Immigrant children are under attack. Here’s how to fight back
It’s getting harder by the day to keep up with all of the Trump Administration’s unconscionable attacks on immigrants, immigrant children, and immigrant families.
There’s one attack going on right now and we have one week to do something about it.
Back in September, the Trump Administration announced a proposed rule that would terminate a court settlement known as Flores. That settlement, on the books for more than two decades now, was the result of a class-action lawsuit filed on behalf of immigrant children. It requires the government to release children from immigration detention without delay to parents, other adult relatives, or licensed programs willing to accept custody (in that order of preference). In subsequent rulings, the settlement was amended to say that the government under no circumstances may detain children in jail-like settings, with or without their families, for more than 20 days.
Along with terminating Flores, the Trump Administration is proposing it be allowed to detain immigrant families (including children) indefinitely. What does “indefinitely” mean? Well, with a backlog of cases pending before immigration judges, “indefinitely” could mean years and years.
Think about that. Children…jailed for years. Growing up in captivity.
Americans recoiled from the Trump Administration’s policy of separating migrant children from their families, forcing them to stop. This proposal would impose inhumane treatment in a different form, and should be opposed just as vehemently.
It gets worse. The new rule would allow the government to detain more families, maintain less-regulated facilities, and make it easier to strip away legal protections for unaccompanied children. As Peter Schey, president of the Center for Human Rights and Constitutional Law, stated, “Treating children humanely and not detaining them indefinitely in often intolerable conditions is not a legal loophole, as the secretary of homeland security claims. It is the way civilized nations treat innocent children.”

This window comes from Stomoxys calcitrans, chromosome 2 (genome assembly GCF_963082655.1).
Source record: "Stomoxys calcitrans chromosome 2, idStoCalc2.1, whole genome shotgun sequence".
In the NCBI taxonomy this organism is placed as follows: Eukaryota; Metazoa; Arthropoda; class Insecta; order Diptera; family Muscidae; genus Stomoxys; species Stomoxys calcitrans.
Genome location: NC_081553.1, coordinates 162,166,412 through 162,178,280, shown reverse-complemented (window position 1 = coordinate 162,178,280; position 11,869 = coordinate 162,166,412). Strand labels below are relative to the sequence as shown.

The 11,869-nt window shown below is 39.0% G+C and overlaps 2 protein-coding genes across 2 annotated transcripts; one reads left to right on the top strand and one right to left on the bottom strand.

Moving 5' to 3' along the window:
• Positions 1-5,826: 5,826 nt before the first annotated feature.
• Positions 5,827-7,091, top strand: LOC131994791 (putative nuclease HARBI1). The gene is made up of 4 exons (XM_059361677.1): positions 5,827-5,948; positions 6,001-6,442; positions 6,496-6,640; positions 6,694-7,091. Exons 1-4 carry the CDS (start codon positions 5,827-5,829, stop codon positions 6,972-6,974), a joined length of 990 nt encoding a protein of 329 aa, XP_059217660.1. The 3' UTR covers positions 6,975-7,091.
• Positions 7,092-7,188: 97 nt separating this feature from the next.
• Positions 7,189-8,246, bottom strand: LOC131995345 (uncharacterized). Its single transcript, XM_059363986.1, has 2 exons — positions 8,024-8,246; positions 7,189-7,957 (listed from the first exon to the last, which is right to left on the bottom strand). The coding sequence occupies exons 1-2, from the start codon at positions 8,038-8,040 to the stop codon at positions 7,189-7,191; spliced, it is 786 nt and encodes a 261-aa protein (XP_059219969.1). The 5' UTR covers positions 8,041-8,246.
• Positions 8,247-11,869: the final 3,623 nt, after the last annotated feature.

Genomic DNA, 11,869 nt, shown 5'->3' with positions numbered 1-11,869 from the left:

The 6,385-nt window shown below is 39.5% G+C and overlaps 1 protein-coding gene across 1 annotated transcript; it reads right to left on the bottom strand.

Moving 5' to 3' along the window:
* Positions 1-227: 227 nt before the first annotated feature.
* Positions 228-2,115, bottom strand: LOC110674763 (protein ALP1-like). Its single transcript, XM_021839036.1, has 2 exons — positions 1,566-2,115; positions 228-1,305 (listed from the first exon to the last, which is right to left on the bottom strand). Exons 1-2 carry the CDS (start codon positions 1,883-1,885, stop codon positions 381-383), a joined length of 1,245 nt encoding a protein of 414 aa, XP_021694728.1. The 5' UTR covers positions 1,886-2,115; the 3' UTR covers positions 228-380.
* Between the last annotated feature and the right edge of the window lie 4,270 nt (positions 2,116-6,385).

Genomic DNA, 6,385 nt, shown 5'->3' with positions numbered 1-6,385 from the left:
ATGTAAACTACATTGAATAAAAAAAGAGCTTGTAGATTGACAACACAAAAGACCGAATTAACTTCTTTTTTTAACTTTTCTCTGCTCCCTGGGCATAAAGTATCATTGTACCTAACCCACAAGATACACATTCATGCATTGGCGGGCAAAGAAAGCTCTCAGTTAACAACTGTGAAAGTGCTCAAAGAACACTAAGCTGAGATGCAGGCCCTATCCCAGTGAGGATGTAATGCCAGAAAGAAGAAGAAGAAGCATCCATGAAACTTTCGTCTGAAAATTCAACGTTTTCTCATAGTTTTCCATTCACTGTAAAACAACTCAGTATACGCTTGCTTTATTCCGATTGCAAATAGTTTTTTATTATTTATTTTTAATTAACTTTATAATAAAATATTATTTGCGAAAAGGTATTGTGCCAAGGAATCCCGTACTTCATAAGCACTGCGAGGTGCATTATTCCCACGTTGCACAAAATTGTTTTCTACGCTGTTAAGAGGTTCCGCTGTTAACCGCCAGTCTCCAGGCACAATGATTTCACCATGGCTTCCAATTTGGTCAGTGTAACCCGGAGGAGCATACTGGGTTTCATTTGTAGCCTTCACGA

Last summer, CHN Executive Director Deborah Weinstein discussed the harmful impact detention has on children. She cited a report by the Lutheran Immigration and Refugee Service and Women’s Refugee Commission, which concluded:
“Family detention cannot be carried our humanely. Conditions at the Artesia and Karnes facilities are entirely inappropriate for mothers and children. Detention traumatizes families, undermines the basic family structure, and has a devastating psycho-social impact.”
So what can we do?
Tuesday, Nov. 6, is the deadline for submitting comments to the Departments of Homeland Security (DHS) and Health and Human Services (HHS) in opposition to the Trump Administration’s proposed rule. DHS and HHS are required to take public comments into account – and a large number of comments can indicate widespread concern.
We’ve put together a guide that explains why comments are important, and how to submit comments. Our guide even links to sample comments from CHN (but be sure to add text specific to you and make other changes, as suggested in the sample – verbatim repeat comments are not “weighed” as heavily as comments that have text unique to you!)
Just remember: Tuesday, Nov. 6 is the deadline for submitting comments. (Yes, we know something else is happening that day. But this is important too!)
I want to close with a quote from a Human Rights Watch official who visited the Karnes immigration detention facility. This quote appeared in the report by the Lutheran Immigration and Refugee Service and Women’s Refugee Commission:
“Karnes was quite the visit for me. There’s nothing like walking into a prison and the first thing you hear is a crying baby. Two things that should never go together. Never ever.”
CHN Intern Makenna Whitworth, a senior at Brigham Young University, contributed to this blog post.